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Client money protection schemes for property agents: What’s the latest?

Are you a landlord or a tenant? Think you’ve heard something about new laws to protect your money when held by an agent? If you want to know more, read on…

New regulations mean that by 1 April 2019 all private rented residential property agents that handle client money in England will have to sign up to a government-approved scheme to protect landlords’ and tenants’ money, or they will face fines of up to £30,000. Currently membership of such schemes is voluntary.

Under the new regime, an estimated £2.7 billion of client money held by property agents in England will be protected.

Client money protection schemes enable landlords and tenants to be compensated if all or part of their money being held by property agents (such as rental payments) is not repaid. Causes of non-repayment include misappropriation of funds by the agent and the agent becoming insolvent. The regulations stipulate that membership of a scheme must allow for a level of compensation at least as high as the amount of client money held by the agent. The changes bring the property sector in line with the legal and travel operator sectors, where there are already stringent rules regarding the handling of client money.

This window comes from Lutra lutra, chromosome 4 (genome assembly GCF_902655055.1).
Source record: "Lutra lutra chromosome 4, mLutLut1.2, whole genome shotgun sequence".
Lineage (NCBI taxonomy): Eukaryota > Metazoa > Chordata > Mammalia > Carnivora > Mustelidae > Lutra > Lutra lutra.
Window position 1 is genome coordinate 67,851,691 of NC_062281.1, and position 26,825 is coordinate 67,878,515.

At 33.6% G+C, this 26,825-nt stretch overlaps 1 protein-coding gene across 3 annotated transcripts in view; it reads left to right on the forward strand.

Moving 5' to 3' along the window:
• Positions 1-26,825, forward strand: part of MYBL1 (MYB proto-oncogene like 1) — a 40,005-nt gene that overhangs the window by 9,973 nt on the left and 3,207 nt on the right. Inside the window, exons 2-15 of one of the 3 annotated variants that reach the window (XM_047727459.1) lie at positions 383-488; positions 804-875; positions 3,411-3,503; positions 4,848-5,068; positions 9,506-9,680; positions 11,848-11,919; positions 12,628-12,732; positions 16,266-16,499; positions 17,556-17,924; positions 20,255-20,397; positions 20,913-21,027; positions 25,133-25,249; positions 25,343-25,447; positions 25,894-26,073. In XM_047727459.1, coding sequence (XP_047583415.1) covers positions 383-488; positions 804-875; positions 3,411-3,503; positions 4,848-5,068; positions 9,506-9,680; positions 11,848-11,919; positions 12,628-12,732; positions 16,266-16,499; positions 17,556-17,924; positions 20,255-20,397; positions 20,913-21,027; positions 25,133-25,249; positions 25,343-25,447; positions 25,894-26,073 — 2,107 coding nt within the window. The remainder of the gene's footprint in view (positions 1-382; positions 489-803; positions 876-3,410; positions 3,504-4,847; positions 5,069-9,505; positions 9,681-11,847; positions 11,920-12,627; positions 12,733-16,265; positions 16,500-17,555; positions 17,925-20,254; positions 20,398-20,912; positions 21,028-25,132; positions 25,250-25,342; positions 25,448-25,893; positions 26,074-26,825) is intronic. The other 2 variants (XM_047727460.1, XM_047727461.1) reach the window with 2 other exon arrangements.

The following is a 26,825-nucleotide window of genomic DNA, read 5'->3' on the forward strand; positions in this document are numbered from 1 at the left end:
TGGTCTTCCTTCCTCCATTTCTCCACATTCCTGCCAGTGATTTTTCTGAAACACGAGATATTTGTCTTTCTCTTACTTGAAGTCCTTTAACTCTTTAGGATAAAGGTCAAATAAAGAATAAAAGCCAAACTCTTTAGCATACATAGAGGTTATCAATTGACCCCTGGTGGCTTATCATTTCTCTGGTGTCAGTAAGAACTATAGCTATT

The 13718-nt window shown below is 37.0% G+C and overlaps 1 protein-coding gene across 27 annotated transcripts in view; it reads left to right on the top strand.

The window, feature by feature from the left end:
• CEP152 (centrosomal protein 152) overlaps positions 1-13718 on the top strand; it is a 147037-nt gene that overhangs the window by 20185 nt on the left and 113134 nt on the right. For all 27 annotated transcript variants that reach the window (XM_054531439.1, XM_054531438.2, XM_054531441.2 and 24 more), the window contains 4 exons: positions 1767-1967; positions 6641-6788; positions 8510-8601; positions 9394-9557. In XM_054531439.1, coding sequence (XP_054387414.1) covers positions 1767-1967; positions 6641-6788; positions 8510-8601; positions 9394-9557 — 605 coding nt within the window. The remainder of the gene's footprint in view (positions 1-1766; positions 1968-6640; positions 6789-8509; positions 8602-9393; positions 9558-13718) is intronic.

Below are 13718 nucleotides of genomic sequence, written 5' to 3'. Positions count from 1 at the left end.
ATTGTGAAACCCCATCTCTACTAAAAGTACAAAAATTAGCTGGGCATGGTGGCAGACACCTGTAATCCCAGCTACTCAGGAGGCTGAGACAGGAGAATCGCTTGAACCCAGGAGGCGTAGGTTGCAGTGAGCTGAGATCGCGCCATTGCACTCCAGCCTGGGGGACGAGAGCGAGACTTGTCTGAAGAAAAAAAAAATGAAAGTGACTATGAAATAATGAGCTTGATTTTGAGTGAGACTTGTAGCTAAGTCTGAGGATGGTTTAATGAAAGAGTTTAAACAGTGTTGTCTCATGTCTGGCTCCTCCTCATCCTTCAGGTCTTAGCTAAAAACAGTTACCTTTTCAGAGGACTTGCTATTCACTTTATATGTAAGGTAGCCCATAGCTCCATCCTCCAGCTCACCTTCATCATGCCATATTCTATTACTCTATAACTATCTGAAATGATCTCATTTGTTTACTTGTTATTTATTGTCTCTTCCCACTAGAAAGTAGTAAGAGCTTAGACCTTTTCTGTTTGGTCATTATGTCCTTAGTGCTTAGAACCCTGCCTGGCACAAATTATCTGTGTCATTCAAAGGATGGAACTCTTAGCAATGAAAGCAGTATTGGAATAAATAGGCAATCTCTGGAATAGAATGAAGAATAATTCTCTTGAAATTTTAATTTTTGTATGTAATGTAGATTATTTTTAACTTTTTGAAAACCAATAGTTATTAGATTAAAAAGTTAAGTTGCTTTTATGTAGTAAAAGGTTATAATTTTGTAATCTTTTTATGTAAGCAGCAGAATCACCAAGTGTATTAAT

Under existing laws, anyone can operate as a property agent without any qualifications or professional oversight. Membership of professional bodies, which usually require their members to participate in a client money protection scheme, is currently voluntary. Around 60% of agents are already members of schemes, which usually charge agents between £300 and £500 a year for membership.

The new law is intended to boost consumer confidence and ensure that the same minimum level of protection is enjoyed by all landlords and tenants in England, regardless of who their property agent is. It follows the introduction of equivalent regulations in Wales and Scotland. Property agents will have to join an approved scheme and, under transparency rules, display in its premises a certificate of the scheme joined and publish the certificate on its website. Agents will also have to inform all their clients of their membership. These new rules will be policed by local weights and measures authorities, who can fine agents £30,000 for not joining an approved scheme and £5,000 for breaching the transparency requirements. As of now, five schemes have been approved.

The new rules will not apply to tenancy security deposits, which are already subject to legislation requiring them to be held in a government-approved tenancy deposit scheme.